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Thursday, March 9, 2017 12:20 am

Bowls on a stick

Why tourism promises more than it delivers

In 1964, approximately 750,000 people visited Lincoln’s tomb. Today the tomb draws about half that many visitors.
I have written often in the past about tourism development in Springfield. The topic is a hardy perennial – not because there are always new things to say, but because there are always new reasons to say the old things again.

The newest new reason is the “wow” park being contemplated for the Y block downtown. The Springfield attorney who is working on the project for Bruce Rauner told the SJ-R that they were looking to build something “extraordinary, something people would drive 40, 50 miles just to bring their kids.” Sad, really, how much our civic ambitions have shrunk. I remember the 1950s and ’60s, when tourism planners talked about the world coming to Springfield. Now they are happy to draw ’em in from White Hall and Winchester.

Back then, Springfield’s industrial base already was eroding, and civic leaders looking for new industries to bring to town were delighted when someone told them that a new industry was already here, in the form of tourism. In 1964, approximately 750,000 people visited Lincoln’s tomb, although (local officials complained) “only” about 600,000 visited the Lincolns’ home. During the administration of Nelson Howarth, the city set up its own Tourism and Area Development Commission. “It is apparent that tourism and conventions now are now profitable things for Springfield,” the commission explained to an amazed public, “and with promotion can become a real Bonanza.”

Clyde Walton, the state historian who also chaired the historical and tourism development committee of the downtown merchants and property owners association of that day, knew better. Most of those visitors were schoolkids. As for Lincoln pilgrims, they’d buy lunch and maybe a Lincoln paperweight and then blow town. What was needed was more “wow” attractions than could be seen in one day, to tempt tourists to stay overnight.

Creating those attractions occupied Springfield for more than 50 years. The Lincoln home area was turned into a “miniature Williamsburg,” the Old Capitol (“a boon to tourism”) restored, the law offices saved, Abe World created. We were given sound-and-light shows, visitor centers, reenactments and promotions enough to gag marketing majors, who can swallow anything. The result? In recent years the tomb draws more like 300,000-400,000 people a year and fewer than 250,000 visit the carefully restored, as-he-lived-in-it house of the greatest American president.

People used to come to Springfield to experience Lincoln. Now they come to be entertained. Unhappily for Springfield, we live in a culture in which everything from being elected president to selling car insurance depends on entertaining people. We eat and drink and dream entertainment of the most cunning and clever sorts. There are only so many ways you can recast Lincoln’s story as soap opera or tragedy or whodunit; more diverting fare is found on a dozen cable channels, and you don’t have to drive to Springfield to watch it.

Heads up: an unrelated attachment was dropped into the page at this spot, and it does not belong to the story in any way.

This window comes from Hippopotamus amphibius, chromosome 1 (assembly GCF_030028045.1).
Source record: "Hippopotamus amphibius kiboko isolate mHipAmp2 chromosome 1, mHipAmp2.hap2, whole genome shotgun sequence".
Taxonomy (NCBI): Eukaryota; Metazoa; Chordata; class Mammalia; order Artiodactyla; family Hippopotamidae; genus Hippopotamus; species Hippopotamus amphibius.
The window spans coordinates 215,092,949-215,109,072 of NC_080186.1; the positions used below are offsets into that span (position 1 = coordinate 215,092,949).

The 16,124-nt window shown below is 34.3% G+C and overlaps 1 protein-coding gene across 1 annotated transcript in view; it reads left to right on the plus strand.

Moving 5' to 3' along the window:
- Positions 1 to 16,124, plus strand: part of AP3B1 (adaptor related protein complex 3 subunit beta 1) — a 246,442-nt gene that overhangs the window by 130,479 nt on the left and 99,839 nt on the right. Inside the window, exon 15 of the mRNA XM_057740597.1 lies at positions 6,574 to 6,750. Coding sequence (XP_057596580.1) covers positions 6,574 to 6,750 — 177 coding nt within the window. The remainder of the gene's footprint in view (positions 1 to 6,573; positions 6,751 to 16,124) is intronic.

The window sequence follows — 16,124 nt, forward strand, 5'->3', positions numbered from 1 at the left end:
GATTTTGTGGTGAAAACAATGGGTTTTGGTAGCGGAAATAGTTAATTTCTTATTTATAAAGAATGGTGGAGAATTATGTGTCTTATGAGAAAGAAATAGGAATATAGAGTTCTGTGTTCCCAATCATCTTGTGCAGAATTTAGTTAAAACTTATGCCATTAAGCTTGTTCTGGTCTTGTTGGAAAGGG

Yet new ideas to try keep being proposed, in part because we now have lots of people who get paid to propose them. Reading about their efforts is like watching Erich Brenn’s old bowl-spinning routine on the Ed Sullivan Show. When a bowl started to wobble it was spared crashing to the stage by a last-moment push from the master. There seems always to be an anniversary or film tie-in or something to keep things in the Lincoln tourism biz spinning for another couple of years. It’s amazing how they do it. But even when they do, they still have just a spinning bowl on a stick.

Most tourism promotions are harmless fun and I wouldn’t bother to write about this newest one except that the wow park might prove not to be. I worry that those who making decisions about the Y block will close off other options for the parcel that will be better for the city. There was serious talk in the 1950s about tearing down the Old State Capitol. The law offices and Vachel Lindsay’s house were vulnerable. The city would have earned very little in the way of future tax revenues or public convenience compared to the cost if it had allowed any of them to be torn down. The return on investment from a park on the Y block would be very different. Even a wow park would add little of real value, but at a very high cost in future opportunities. If a wonder wall and dancing fountain and tram line are what people want, then build them by all means, but build them at the fairgrounds, where those sorts of thing belong.

A long time ago in these pages I suggested that the only way to get tourists to stay in Springfield overnight would be to steal the distributor cap from every car in the Lincoln home parking lot. Car engine technology has changed but nothing else has.

Contact James Krohe Jr. at

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